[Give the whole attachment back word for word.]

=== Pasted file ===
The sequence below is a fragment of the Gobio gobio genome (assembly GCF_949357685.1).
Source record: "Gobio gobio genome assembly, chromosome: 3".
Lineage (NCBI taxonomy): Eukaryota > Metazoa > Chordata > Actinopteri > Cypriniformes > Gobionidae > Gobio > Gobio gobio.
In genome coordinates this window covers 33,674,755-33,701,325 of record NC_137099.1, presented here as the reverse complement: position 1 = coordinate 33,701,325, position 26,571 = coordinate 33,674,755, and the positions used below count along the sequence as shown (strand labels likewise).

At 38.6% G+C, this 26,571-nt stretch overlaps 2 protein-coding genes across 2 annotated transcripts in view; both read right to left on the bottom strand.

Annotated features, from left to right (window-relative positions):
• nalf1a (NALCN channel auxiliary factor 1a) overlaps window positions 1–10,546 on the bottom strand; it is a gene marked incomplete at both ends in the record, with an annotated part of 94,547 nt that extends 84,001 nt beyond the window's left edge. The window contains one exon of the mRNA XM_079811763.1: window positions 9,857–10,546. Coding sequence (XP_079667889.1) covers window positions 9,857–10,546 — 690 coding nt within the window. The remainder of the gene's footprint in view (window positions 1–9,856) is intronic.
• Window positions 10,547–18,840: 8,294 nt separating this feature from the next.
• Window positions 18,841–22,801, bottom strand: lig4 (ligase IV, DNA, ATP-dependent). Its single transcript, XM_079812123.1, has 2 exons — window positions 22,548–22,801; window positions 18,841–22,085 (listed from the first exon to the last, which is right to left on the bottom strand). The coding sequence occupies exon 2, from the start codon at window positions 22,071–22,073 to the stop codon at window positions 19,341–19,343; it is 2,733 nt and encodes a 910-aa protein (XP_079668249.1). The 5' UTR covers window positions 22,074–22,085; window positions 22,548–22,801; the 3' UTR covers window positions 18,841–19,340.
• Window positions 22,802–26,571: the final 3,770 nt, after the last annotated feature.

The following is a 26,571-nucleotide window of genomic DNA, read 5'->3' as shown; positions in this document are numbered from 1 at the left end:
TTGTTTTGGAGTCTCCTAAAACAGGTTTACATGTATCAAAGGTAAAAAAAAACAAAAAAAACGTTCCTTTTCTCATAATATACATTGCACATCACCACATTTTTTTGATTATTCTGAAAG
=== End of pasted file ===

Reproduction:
The sequence below is a fragment of the Gobio gobio genome (assembly GCF_949357685.1).
Source record: "Gobio gobio genome assembly, chromosome: 3".
Lineage (NCBI taxonomy): Eukaryota > Metazoa > Chordata > Actinopteri > Cypriniformes > Gobionidae > Gobio > Gobio gobio.
In genome coordinates this window covers 33,674,755-33,701,325 of record NC_137099.1, presented here as the reverse complement: position 1 = coordinate 33,701,325, position 26,571 = coordinate 33,674,755, and the positions used below count along the sequence as shown (strand labels likewise).

At 38.6% G+C, this 26,571-nt stretch overlaps 2 protein-coding genes across 2 annotated transcripts in view; both read right to left on the bottom strand.

Annotated features, from left to right (window-relative positions):
• nalf1a (NALCN channel auxiliary factor 1a) overlaps window positions 1–10,546 on the bottom strand; it is a gene marked incomplete at both ends in the record, with an annotated part of 94,547 nt that extends 84,001 nt beyond the window's left edge. The window contains one exon of the mRNA XM_079811763.1: window positions 9,857–10,546. Coding sequence (XP_079667889.1) covers window positions 9,857–10,546 — 690 coding nt within the window. The remainder of the gene's footprint in view (window positions 1–9,856) is intronic.
• Window positions 10,547–18,840: 8,294 nt separating this feature from the next.
• Window positions 18,841–22,801, bottom strand: lig4 (ligase IV, DNA, ATP-dependent). Its single transcript, XM_079812123.1, has 2 exons — window positions 22,548–22,801; window positions 18,841–22,085 (listed from the first exon to the last, which is right to left on the bottom strand). The coding sequence occupies exon 2, from the start codon at window positions 22,071–22,073 to the stop codon at window positions 19,341–19,343; it is 2,733 nt and encodes a 910-aa protein (XP_079668249.1). The 5' UTR covers window positions 22,074–22,085; window positions 22,548–22,801; the 3' UTR covers window positions 18,841–19,340.
• Window positions 22,802–26,571: the final 3,770 nt, after the last annotated feature.

The following is a 26,571-nucleotide window of genomic DNA, read 5'->3' as shown; positions in this document are numbered from 1 at the left end:
TTGTTTTGGAGTCTCCTAAAACAGGTTTACATGTATCAAAGGTAAAAAAAAACAAAAAAAACGTTCCTTTTCTCATAATATACATTGCACATCACCACATTTTTTTGATTATTCTGAAAG